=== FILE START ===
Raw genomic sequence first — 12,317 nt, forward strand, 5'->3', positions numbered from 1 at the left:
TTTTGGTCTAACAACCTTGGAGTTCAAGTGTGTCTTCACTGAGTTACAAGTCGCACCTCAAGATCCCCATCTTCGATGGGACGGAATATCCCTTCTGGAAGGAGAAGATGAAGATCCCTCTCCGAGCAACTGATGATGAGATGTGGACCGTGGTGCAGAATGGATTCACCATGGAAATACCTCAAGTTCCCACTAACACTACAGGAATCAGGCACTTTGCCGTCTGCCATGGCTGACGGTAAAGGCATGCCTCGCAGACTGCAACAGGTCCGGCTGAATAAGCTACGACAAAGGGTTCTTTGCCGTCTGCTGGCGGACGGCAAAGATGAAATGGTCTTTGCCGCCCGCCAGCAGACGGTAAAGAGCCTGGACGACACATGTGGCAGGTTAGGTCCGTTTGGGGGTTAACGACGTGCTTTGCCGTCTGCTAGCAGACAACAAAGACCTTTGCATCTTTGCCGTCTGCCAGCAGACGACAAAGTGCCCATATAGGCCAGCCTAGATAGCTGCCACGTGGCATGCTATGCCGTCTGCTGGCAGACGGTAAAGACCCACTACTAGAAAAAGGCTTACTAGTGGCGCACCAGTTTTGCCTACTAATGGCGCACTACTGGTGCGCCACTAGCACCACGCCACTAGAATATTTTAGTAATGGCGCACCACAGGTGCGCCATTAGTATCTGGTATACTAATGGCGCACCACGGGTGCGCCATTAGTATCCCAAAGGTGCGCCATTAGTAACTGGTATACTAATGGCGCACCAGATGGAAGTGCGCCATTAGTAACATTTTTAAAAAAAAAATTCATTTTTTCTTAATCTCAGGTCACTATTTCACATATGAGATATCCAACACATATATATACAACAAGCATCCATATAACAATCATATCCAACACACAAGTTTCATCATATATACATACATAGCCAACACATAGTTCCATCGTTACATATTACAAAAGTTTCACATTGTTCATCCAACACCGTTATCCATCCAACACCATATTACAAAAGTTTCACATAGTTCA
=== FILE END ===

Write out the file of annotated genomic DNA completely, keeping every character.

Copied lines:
Raw genomic sequence first — 12,317 nt, forward strand, 5'->3', positions numbered from 1 at the left:
TTTTGGTCTAACAACCTTGGAGTTCAAGTGTGTCTTCACTGAGTTACAAGTCGCACCTCAAGATCCCCATCTTCGATGGGACGGAATATCCCTTCTGGAAGGAGAAGATGAAGATCCCTCTCCGAGCAACTGATGATGAGATGTGGACCGTGGTGCAGAATGGATTCACCATGGAAATACCTCAAGTTCCCACTAACACTACAGGAATCAGGCACTTTGCCGTCTGCCATGGCTGACGGTAAAGGCATGCCTCGCAGACTGCAACAGGTCCGGCTGAATAAGCTACGACAAAGGGTTCTTTGCCGTCTGCTGGCGGACGGCAAAGATGAAATGGTCTTTGCCGCCCGCCAGCAGACGGTAAAGAGCCTGGACGACACATGTGGCAGGTTAGGTCCGTTTGGGGGTTAACGACGTGCTTTGCCGTCTGCTAGCAGACAACAAAGACCTTTGCATCTTTGCCGTCTGCCAGCAGACGACAAAGTGCCCATATAGGCCAGCCTAGATAGCTGCCACGTGGCATGCTATGCCGTCTGCTGGCAGACGGTAAAGACCCACTACTAGAAAAAGGCTTACTAGTGGCGCACCAGTTTTGCCTACTAATGGCGCACTACTGGTGCGCCACTAGCACCACGCCACTAGAATATTTTAGTAATGGCGCACCACAGGTGCGCCATTAGTATCTGGTATACTAATGGCGCACCACGGGTGCGCCATTAGTATCCCAAAGGTGCGCCATTAGTAACTGGTATACTAATGGCGCACCAGATGGAAGTGCGCCATTAGTAACATTTTTAAAAAAAAAATTCATTTTTTCTTAATCTCAGGTCACTATTTCACATATGAGATATCCAACACATATATATACAACAAGCATCCATATAACAATCATATCCAACACACAAGTTTCATCATATATACATACATAGCCAACACATAGTTCCATCGTTACATATTACAAAAGTTTCACATTGTTCATCCAACACCGTTATCCATCCAACACCATATTACAAAAGTTTCACATAGTTCA